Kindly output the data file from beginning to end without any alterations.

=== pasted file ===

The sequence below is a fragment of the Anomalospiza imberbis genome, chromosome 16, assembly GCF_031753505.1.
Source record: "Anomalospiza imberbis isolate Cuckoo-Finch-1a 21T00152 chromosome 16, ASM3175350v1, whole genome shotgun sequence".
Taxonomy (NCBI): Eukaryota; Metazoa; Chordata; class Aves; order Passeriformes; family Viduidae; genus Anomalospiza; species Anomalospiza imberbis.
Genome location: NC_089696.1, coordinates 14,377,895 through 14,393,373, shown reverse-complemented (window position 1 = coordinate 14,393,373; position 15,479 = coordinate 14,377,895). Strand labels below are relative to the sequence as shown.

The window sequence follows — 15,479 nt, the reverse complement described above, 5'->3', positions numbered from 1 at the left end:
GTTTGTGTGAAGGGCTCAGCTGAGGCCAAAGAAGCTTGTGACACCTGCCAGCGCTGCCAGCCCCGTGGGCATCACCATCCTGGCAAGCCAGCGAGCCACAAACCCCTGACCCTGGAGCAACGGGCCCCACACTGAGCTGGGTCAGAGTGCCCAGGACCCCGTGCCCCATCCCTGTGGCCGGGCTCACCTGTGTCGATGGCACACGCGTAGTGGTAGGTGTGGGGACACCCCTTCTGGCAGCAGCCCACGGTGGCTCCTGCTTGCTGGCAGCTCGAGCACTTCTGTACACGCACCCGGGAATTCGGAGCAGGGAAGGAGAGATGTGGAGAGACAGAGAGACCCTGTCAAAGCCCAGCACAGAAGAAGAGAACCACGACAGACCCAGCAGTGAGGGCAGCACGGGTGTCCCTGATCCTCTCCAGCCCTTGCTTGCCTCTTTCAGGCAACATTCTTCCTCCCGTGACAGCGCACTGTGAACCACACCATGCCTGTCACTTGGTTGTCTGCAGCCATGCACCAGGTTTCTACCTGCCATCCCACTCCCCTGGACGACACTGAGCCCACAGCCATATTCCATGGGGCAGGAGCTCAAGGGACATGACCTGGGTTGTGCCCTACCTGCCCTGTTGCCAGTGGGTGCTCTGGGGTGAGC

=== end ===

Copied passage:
The sequence below is a fragment of the Anomalospiza imberbis genome, chromosome 16, assembly GCF_031753505.1.
Source record: "Anomalospiza imberbis isolate Cuckoo-Finch-1a 21T00152 chromosome 16, ASM3175350v1, whole genome shotgun sequence".
Taxonomy (NCBI): Eukaryota; Metazoa; Chordata; class Aves; order Passeriformes; family Viduidae; genus Anomalospiza; species Anomalospiza imberbis.
Genome location: NC_089696.1, coordinates 14,377,895 through 14,393,373, shown reverse-complemented (window position 1 = coordinate 14,393,373; position 15,479 = coordinate 14,377,895). Strand labels below are relative to the sequence as shown.

The window sequence follows — 15,479 nt, the reverse complement described above, 5'->3', positions numbered from 1 at the left end:
GTTTGTGTGAAGGGCTCAGCTGAGGCCAAAGAAGCTTGTGACACCTGCCAGCGCTGCCAGCCCCGTGGGCATCACCATCCTGGCAAGCCAGCGAGCCACAAACCCCTGACCCTGGAGCAACGGGCCCCACACTGAGCTGGGTCAGAGTGCCCAGGACCCCGTGCCCCATCCCTGTGGCCGGGCTCACCTGTGTCGATGGCACACGCGTAGTGGTAGGTGTGGGGACACCCCTTCTGGCAGCAGCCCACGGTGGCTCCTGCTTGCTGGCAGCTCGAGCACTTCTGTACACGCACCCGGGAATTCGGAGCAGGGAAGGAGAGATGTGGAGAGACAGAGAGACCCTGTCAAAGCCCAGCACAGAAGAAGAGAACCACGACAGACCCAGCAGTGAGGGCAGCACGGGTGTCCCTGATCCTCTCCAGCCCTTGCTTGCCTCTTTCAGGCAACATTCTTCCTCCCGTGACAGCGCACTGTGAACCACACCATGCCTGTCACTTGGTTGTCTGCAGCCATGCACCAGGTTTCTACCTGCCATCCCACTCCCCTGGACGACACTGAGCCCACAGCCATATTCCATGGGGCAGGAGCTCAAGGGACATGACCTGGGTTGTGCCCTACCTGCCCTGTTGCCAGTGGGTGCTCTGGGGTGAGC